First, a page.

Capt. Dickie Colburn – For The Record

Our confidence level was waning and I was more in tune with a small group of teal bucking a stiff southeast wind than I was with the black-chartreuse She Dog attached to the end of my line.Over the past hour we hadn’t caught the first fish and I could only see the noisy topwater between every other whitecap anyway when the jolt of a solid strike snapped the wind-blown slack out of my line.

The 20-pound braid sliced through the tops of the white caps as the fish raced parallel to the shoreline in an effort to dislodge the mouthful of hooks.“It’s a redfish,” I stated as the line peeled off the reel, “but at least it’s a fish and I’ll take it in this wind.”Twelve year old Cain Sears hustled his way to the front deck and I handed him the rod as I made my way to the rear of the boat to retrieve the landing net.

I was so sure that it was a redfish, in fact, that I opened a bottle of water and leaned against the console to enjoy the tug of war.“You might want to hand me that net,” said his dad, Marshall, “I caught just a glimpse of the tail, but it looked like a trout!”I immediately handed him the net, buried the Talon anchor in the mud and picked up the troll motor to give the youngster more room.

I never saw the fish until Marshall lifted it over the side and it was indeed a long thick-bodied trout.After carefully removing the lure, Marshall measured her without ever taking her out of the net, high-fived his son and proudly watched as Cain slid his hand under her belly and watched her swim away. “She was just over 28-inches,” announced Marshall, “but I don’t think she would have quite made eight pounds. A very nice fish nonetheless!”

The Sears would have never kept the fish in the first place, but since Cain wasn’t the one that hooked it, the catching part was more of a formality than a memorable happening.Add to that, the fact that the elder Sears has caught and released six trout over nine pounds over the past four years and it is easier to understand their brief and under stated celebration.

As far as I was concerned, however, in light of the difficult year we have endured due to more flooding and fresh water runoff than we have ever experienced, it was a happening.Surprisingly enough, even with the latest round of rain and flooding north of us, the trout bite has steadily improved over the past two weeks.

Easily, our number one concern has been the absence of trout in the 25-inch and above class. At least for me, up until last week they had been all but non-existent.That all changed following the trip with the Sears.We caught and released two more trout over five pounds on that trip and two days later Evan Broussard, Joe Leone and I caught and released eight trout over 25 inches with the two largest just over the seven pound mark .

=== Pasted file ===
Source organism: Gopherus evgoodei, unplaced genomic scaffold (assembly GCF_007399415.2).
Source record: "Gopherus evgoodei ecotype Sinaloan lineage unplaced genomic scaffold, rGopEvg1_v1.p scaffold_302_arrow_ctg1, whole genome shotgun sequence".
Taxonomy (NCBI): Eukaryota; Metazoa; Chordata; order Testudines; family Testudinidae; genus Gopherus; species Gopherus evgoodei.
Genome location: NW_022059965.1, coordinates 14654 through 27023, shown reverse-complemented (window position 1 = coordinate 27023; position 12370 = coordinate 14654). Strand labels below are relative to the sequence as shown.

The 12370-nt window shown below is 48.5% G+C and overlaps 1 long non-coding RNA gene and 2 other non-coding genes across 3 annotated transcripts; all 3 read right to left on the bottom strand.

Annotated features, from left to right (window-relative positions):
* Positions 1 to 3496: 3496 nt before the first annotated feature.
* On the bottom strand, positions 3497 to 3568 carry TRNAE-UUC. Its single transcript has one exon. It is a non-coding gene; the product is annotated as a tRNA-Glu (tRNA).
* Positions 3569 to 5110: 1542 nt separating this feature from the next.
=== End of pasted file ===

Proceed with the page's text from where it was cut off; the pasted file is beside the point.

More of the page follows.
Gene Locke and Doug Patterson invited me to fish a half day with them at the end of last week and they both caught and released a trout in the six pound class.We have struggled to catch numbers, but we have basically turned our backs on gulls that are everywhere one day and nowhere to be found the next.As a matter of fact, we have caught more slot redfish than keeper trout when we have explored that bite.

Only because I guide and the majority of my clients are more interested in numbers than size do I spend so much of my time fishing plastics under a cork or cranking on a Swim Bait.Both choices will occasionally fool a bragging size trout, but we are quickly entering the time of year when the entire Corky-line up, suspending hard baits and topwaters are the most consistent performers.

I have spoken at several seminars this fall and via request, a portion of every talk has focused on switching out the stock treble hooks on topwater lures for single hooks.I really bought into this a few years back not because they were easier to fish through floating grass, but because they were more forgiving when dealing with school trout.Capt. Johnny Cormier finally convinced me that a topwater lure yielded far fewer strikes, but larger fish even when fished under the gulls.

Treble hooks are a pain, whether stuck in the mouth of smaller fish or a body part, and the single hook remedied that problem.I also cannot say that I miss a single strike due to fewer barbs.I can state, however, that I have experimented with it on my Corkies and suspending hard baits and the single hook doesn’t work nearly as well in that application.On a number of those lures it completely changes the action.

I hate the cold, but we still need a biting front and a stiff north wind to light the fuse!